“Honestly! You look completely normal. Just like one of us. I couldn’t even tell you had a brain injury if you didn’t tell me.”
“You had a concussion? You look fine.”
“You look great! You must be feeling a lot better!”
They mean well. But looks can be deceiving. Head injuries cannot always seen from the outside. Sometimes, the perception of friends and family can do more harm than good. If people are telling you that us that we look “normal,” we start to think, why don’t I feel “normal”? It can be hurtful, although the person isn’t trying to be. You think, why don’t I feel better? Why do I feel so awkward/out of it/messed up/exhausted right now? And you try and you try to get better, and maybe even push yourself to do activities you used to do before your concussion… but it just feels different and you know that you should have been resting instead. It’s a constant battle.
The sheer fact that we don’t have a cast, a wheelchair or don’t have a physical sign of injury does NOT mean that we are any less injured than someone who has some sort of physical sign. Our injury is just hidden. It’s a bruised brain. When we try to live up to any expectations to be who we were before our brain injury, all it does is hinder our healing.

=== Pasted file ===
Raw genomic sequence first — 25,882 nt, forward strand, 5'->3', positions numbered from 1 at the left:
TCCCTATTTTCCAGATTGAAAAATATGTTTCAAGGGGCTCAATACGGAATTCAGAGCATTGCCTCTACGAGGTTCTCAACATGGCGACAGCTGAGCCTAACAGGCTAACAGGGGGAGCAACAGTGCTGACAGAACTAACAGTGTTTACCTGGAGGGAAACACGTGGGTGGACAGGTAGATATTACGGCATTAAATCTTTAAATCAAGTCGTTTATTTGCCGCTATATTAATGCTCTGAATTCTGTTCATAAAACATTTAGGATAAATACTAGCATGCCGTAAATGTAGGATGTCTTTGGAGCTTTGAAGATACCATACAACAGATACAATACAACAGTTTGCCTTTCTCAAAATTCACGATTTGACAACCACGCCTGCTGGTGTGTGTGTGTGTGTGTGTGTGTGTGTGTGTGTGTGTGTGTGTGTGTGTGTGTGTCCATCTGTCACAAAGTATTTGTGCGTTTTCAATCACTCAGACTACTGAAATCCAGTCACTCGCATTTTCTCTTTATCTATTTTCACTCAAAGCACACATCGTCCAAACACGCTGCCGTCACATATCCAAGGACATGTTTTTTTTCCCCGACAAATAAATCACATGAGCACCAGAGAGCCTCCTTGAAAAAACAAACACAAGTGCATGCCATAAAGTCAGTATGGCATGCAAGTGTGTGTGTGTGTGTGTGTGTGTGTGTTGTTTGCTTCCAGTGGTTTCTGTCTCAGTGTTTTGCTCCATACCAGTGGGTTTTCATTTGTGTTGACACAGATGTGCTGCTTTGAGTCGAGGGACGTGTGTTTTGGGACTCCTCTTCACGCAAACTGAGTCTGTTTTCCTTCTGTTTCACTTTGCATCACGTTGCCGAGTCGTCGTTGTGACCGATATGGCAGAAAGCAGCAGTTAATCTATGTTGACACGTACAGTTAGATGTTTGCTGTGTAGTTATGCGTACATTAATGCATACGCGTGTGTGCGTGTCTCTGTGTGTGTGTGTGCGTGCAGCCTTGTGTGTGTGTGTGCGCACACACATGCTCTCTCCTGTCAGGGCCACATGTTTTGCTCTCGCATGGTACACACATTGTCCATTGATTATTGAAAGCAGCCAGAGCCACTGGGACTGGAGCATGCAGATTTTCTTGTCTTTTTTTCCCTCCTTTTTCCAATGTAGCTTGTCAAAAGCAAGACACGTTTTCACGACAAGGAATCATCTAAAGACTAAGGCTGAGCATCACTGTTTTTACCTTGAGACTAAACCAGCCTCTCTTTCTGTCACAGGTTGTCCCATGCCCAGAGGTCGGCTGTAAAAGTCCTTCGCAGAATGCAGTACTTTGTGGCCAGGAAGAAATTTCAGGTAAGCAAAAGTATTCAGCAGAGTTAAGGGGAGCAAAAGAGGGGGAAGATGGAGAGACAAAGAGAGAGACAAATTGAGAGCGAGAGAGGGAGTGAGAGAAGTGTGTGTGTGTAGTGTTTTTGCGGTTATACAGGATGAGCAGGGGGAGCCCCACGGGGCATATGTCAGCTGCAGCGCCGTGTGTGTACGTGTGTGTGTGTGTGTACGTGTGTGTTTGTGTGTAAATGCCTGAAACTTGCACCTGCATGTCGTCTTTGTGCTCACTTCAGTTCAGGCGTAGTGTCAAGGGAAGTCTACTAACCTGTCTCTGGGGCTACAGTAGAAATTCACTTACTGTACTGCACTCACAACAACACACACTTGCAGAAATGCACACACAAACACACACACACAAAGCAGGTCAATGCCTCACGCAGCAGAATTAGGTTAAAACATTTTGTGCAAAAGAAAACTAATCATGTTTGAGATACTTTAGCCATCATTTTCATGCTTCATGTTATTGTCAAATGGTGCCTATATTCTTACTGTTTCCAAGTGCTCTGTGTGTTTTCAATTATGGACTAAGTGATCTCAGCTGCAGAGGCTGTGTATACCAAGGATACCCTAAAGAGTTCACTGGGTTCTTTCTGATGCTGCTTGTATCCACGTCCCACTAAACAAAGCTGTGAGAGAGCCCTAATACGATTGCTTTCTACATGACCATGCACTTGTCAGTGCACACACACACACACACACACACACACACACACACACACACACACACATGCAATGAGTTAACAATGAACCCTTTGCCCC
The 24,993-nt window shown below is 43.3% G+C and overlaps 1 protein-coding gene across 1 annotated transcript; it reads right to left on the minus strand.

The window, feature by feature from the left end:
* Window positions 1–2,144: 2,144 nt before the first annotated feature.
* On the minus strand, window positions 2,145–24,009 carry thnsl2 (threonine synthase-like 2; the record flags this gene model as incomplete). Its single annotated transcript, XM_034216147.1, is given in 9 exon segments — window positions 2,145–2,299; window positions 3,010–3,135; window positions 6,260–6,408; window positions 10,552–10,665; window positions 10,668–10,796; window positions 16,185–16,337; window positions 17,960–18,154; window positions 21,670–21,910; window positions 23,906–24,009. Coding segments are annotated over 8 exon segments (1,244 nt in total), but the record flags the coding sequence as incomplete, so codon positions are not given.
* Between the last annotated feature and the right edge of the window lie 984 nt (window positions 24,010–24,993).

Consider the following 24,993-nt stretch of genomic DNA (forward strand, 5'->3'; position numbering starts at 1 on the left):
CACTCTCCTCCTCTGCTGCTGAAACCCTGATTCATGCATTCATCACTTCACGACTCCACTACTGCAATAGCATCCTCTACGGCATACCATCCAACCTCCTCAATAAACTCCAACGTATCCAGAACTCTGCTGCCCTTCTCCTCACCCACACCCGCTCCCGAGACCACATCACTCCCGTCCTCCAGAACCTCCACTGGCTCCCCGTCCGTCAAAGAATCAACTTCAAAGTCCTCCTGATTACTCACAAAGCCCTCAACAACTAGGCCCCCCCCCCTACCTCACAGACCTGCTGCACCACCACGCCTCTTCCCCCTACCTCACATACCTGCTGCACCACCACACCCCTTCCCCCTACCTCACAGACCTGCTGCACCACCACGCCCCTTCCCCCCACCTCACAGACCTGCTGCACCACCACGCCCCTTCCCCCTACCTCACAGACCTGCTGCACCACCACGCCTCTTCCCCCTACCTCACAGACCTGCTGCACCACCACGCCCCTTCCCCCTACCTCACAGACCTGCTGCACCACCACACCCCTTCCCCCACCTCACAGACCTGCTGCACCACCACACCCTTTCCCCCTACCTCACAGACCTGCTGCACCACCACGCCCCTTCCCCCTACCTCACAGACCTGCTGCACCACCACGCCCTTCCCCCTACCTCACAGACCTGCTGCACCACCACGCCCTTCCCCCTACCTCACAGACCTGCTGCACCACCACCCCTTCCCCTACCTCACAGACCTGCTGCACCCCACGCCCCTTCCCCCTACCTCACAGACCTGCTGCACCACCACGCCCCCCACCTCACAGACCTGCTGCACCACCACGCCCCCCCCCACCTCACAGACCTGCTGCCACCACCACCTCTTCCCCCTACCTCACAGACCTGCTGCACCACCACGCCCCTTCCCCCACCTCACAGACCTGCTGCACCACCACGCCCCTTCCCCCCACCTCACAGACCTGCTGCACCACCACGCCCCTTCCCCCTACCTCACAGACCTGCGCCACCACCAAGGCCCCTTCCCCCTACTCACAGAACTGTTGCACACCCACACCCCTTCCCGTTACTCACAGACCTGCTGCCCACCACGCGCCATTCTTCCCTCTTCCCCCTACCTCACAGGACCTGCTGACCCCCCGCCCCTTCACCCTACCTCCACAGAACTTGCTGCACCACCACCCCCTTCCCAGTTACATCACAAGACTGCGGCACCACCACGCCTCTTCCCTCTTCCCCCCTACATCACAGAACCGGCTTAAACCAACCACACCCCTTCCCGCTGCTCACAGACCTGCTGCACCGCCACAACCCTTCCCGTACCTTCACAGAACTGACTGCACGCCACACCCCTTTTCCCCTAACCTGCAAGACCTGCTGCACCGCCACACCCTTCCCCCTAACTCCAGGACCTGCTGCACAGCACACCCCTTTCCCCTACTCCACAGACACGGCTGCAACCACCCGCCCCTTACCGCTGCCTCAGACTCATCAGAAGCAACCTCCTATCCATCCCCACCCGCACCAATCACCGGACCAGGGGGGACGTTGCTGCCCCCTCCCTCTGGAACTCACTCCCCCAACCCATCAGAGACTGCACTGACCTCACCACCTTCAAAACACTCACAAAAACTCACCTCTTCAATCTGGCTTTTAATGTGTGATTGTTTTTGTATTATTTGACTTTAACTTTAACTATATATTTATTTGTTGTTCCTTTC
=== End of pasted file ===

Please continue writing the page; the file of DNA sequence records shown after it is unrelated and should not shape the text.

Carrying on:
Even some doctors can take one look at you and think that you’re doing a whole lot better than you actually are. Nobody can see the splitting pain of a headache that makes you feel like your head is about to fall off. Nobody can see how hard it is to focus on conversations. Nobody can see the difficulty of trying to remember that word… (you know, that one word!!!….it means something like that other thing….it starts with that one letter I think….oh forget it).
One of the reasons brain injuries are so difficult is simply because they are the invisible injury. Make sure to surround yourself with people who understand what you’re going through, and try to empathize with those who don’t understand and try to educate them on TBI awareness.
Most of all: DON’T PUSH YOURSELF, cut yourself a break, and allow yourself the time to heal so that someday you will be healed enough to do everything you want to do. :)
Sending lots of love to my fellow TBI survivors out there!! Feel free to leave any comments you want & I’ll do my best to reply!
Also follow @Hope4HeadInjury on twitter and @ hopeafterheadinjury on instagram and comment or tweet on there and I’ll get back to ya :)
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March 18, 2019
"Hope is possible..." - Misty's Caregiver Story
March 2, 2019
"The silent injuries are the hardest..." - Melinda's Survivor Story